You! Why is reading so important for children?
BR: A child’s reading skills are important to their success in school, work, and life in general. And it is possible to help ensure your child’s success by reading to them from an early age. Reading is the anchor skill for all our children to gain access to all other literacies. This positive habit lets them explore the world – people, places and events. All these are outside of their personal experiences. They get exposed to other ideas and beliefs different from what they are currently exposed to. It opens their minds to other realities that exist in this world. Without a doubt, reading is the best form of education.
You! What role can parents play in inculcating reading habits in children?
BR: Children in Pakistan spend a bulk of their time at home with parents and caregivers. This even more so, when the children are growing up and have not begun going to school. Early years are when children develop their habits and are more likely to become readers if their parents bring books home and read them. This puts more responsibility on parents than teachers because teachers have limited time during classes and must cover the set curriculum as well.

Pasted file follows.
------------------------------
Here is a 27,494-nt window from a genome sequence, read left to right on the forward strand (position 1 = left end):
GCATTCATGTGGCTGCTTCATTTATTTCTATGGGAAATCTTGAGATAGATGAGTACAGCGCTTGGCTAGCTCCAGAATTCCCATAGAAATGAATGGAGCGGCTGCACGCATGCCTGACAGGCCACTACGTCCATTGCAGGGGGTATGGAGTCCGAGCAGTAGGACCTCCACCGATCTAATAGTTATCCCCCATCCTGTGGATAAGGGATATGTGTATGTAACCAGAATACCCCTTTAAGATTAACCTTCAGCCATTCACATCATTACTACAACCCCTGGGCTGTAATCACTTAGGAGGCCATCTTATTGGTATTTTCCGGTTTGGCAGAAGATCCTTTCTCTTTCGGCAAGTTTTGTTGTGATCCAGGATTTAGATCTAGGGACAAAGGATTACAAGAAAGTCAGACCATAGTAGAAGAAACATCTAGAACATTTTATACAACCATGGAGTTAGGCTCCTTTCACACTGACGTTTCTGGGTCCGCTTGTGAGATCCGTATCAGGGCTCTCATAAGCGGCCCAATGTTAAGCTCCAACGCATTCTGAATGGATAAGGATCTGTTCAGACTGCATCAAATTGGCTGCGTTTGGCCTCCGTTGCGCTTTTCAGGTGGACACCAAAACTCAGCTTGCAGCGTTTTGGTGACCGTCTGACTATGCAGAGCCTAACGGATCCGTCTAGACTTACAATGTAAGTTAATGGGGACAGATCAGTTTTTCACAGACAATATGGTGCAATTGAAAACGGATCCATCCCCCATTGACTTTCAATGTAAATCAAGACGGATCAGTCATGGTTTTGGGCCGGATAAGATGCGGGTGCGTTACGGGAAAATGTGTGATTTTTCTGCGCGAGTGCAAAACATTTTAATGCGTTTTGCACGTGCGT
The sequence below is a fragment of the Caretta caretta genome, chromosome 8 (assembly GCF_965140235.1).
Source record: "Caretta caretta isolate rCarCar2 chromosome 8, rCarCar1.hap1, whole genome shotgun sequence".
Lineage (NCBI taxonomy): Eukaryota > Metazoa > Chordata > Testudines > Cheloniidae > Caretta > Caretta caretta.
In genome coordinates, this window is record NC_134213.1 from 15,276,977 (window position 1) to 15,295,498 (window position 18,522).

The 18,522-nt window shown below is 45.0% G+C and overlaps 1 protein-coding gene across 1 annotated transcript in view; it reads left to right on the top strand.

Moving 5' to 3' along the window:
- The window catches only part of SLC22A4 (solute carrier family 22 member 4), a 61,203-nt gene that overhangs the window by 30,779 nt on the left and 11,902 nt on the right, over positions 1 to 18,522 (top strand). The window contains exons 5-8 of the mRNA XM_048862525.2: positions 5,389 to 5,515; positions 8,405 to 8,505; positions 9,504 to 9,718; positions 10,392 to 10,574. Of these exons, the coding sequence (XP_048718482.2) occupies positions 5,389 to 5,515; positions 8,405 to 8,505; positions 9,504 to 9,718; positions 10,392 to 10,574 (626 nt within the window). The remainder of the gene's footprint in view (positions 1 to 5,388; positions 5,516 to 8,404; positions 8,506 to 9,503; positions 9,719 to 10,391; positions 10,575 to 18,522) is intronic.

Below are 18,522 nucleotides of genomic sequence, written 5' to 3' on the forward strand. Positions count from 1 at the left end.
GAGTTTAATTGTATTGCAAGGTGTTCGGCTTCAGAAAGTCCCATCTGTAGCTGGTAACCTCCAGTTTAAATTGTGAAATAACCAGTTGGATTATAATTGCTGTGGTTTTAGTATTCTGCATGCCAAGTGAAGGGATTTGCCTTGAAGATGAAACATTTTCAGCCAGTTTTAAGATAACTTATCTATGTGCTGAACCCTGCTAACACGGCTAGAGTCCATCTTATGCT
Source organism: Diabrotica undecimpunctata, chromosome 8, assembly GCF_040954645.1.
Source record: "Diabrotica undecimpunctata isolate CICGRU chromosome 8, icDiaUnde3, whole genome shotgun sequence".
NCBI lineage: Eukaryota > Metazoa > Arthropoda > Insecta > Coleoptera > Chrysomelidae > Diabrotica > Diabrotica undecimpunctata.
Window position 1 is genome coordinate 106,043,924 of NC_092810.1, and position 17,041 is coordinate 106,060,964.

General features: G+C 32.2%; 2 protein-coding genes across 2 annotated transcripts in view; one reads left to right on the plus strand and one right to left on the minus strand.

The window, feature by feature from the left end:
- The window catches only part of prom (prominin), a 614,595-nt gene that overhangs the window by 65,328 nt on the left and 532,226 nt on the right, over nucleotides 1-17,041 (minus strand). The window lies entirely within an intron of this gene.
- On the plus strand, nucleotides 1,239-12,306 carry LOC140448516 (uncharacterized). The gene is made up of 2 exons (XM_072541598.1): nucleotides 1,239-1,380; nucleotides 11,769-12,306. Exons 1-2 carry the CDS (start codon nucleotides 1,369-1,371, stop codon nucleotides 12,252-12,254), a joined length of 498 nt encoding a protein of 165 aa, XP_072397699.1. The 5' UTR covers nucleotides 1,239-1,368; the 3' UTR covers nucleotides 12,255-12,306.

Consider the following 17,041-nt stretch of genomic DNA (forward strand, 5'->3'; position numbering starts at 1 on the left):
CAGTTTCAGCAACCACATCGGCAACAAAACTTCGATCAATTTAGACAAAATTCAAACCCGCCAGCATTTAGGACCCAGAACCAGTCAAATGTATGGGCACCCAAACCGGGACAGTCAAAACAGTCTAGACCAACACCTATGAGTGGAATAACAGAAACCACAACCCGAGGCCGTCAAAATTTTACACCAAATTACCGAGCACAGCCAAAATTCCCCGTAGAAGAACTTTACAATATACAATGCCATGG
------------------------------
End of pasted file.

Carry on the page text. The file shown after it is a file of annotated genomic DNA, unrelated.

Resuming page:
Parents should actively play a role and put in effort to set a reading time and read with their children. During Covid, it has been heartening to see that parents have been engaging with children through reading. It has been noticed that the pandemic gave parents a chance to spend time with their children, do activities with them and read together (ASER 2021).
You! You are one of the pioneer activists working in the education space in Pakistan. What were some of the greatest challenges that you faced?
BR: This cause is very close to my heart but I have faced lots of challenges along the way. The biggest one being these local politicians who possess a negative mindset for schooling and education, calling it a waste of time. It is rather unfortunate that in many small towns, politicians look at schools as spaces for many activities, which may not necessarily be linked to learning. For instance, many of them view schools as real estate properties that could be benefited from. There are schools that are still seen as places in front of which garbage dumps are created.